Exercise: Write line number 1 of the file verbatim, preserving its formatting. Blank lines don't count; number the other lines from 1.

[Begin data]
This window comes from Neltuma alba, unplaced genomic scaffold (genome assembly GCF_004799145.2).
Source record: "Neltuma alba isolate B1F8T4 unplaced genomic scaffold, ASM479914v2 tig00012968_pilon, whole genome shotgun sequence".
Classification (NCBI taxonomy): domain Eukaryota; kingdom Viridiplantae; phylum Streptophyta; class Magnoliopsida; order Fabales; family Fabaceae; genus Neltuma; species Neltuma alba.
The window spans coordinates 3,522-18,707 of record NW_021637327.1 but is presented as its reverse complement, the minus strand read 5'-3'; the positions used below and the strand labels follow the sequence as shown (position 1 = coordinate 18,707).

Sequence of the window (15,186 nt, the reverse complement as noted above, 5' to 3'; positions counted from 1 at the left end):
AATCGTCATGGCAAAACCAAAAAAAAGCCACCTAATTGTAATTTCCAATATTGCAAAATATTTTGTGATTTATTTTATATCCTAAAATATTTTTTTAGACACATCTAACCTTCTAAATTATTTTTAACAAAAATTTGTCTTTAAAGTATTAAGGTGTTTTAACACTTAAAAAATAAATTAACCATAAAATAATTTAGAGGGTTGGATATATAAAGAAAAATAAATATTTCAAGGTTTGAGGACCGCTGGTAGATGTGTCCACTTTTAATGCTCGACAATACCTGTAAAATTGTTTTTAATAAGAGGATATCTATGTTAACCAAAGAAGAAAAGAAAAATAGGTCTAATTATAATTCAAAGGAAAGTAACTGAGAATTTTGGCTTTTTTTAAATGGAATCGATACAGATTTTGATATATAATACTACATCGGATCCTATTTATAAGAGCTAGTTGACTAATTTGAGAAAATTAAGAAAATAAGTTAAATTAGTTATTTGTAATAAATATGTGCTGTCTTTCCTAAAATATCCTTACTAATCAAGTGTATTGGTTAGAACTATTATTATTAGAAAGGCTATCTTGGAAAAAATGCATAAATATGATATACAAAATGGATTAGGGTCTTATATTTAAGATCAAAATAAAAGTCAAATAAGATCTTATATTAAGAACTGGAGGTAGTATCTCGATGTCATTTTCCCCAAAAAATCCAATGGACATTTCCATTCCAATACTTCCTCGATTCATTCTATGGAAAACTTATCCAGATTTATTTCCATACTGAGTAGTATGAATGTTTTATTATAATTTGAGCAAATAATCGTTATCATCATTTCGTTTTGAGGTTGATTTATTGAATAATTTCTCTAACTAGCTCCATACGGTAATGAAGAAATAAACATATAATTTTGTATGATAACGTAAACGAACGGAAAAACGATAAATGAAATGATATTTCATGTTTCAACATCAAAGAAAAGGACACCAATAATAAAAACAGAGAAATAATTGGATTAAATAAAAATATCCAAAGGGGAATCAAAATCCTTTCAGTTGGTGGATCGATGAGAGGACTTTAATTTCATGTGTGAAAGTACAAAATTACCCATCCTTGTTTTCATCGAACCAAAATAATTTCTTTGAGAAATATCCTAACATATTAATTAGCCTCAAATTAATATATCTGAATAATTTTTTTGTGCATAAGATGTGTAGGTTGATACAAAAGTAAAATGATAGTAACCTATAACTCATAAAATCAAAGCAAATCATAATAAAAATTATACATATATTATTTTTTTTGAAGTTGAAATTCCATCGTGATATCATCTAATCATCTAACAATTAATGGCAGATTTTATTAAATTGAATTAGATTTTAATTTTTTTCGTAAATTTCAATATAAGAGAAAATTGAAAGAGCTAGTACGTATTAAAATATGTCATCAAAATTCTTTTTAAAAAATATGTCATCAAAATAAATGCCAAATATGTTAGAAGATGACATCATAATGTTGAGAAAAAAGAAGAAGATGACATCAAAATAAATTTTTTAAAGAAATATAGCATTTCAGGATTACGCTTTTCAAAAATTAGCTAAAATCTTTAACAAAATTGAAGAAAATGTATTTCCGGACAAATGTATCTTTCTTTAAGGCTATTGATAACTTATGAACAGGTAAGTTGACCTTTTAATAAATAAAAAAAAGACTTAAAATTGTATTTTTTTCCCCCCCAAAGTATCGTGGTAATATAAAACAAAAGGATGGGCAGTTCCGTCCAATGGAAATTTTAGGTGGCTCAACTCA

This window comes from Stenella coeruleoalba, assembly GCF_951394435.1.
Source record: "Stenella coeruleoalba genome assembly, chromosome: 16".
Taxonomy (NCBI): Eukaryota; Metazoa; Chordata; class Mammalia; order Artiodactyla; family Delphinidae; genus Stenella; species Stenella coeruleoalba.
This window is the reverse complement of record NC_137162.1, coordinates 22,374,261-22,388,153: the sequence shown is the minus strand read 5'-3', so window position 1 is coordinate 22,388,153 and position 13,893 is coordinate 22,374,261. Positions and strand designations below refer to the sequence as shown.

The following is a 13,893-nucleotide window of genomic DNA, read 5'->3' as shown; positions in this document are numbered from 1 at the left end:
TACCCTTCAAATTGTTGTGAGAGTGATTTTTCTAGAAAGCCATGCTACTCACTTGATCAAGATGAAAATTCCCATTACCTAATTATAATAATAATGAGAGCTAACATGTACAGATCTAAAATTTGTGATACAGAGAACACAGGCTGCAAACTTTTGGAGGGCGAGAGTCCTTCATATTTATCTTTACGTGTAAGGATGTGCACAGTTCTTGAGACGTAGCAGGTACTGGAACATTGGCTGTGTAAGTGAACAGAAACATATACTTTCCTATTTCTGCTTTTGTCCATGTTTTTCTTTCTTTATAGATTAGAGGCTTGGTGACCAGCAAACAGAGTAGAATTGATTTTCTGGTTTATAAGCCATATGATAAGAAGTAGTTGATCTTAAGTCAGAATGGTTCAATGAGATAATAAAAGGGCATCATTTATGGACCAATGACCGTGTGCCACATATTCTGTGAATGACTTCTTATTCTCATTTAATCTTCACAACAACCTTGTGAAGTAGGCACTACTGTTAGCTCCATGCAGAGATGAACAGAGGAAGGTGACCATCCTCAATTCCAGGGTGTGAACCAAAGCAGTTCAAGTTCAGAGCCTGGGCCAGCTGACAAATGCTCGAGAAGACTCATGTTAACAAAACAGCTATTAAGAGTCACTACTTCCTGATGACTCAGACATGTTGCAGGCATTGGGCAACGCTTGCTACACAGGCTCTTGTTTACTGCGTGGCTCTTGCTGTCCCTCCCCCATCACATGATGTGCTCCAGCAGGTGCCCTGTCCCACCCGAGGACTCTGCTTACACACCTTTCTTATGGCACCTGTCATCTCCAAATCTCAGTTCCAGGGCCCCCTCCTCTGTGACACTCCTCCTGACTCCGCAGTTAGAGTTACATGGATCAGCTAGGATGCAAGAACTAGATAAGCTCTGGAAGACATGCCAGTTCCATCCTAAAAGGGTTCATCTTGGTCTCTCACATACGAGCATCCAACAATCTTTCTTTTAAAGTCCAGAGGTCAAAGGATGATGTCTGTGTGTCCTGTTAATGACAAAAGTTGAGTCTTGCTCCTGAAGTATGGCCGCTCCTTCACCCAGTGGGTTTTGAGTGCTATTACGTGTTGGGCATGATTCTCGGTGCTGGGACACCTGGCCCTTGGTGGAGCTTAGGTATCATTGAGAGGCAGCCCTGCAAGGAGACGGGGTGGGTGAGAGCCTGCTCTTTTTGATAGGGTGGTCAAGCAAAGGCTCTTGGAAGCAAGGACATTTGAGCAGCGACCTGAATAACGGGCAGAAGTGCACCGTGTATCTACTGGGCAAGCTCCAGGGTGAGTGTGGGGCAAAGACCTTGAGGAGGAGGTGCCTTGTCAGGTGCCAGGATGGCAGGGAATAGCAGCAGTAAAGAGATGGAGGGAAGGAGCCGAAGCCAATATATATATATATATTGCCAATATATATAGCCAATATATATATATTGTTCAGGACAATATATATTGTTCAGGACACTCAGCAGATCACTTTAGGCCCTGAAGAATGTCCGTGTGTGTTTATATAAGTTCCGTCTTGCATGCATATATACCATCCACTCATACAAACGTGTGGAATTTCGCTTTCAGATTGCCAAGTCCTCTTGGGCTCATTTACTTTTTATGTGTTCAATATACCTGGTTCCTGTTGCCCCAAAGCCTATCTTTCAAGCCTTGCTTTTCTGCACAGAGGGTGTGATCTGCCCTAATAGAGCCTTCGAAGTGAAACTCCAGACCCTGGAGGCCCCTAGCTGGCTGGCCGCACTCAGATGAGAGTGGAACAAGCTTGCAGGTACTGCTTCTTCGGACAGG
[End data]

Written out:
This window comes from Neltuma alba, unplaced genomic scaffold (genome assembly GCF_004799145.2).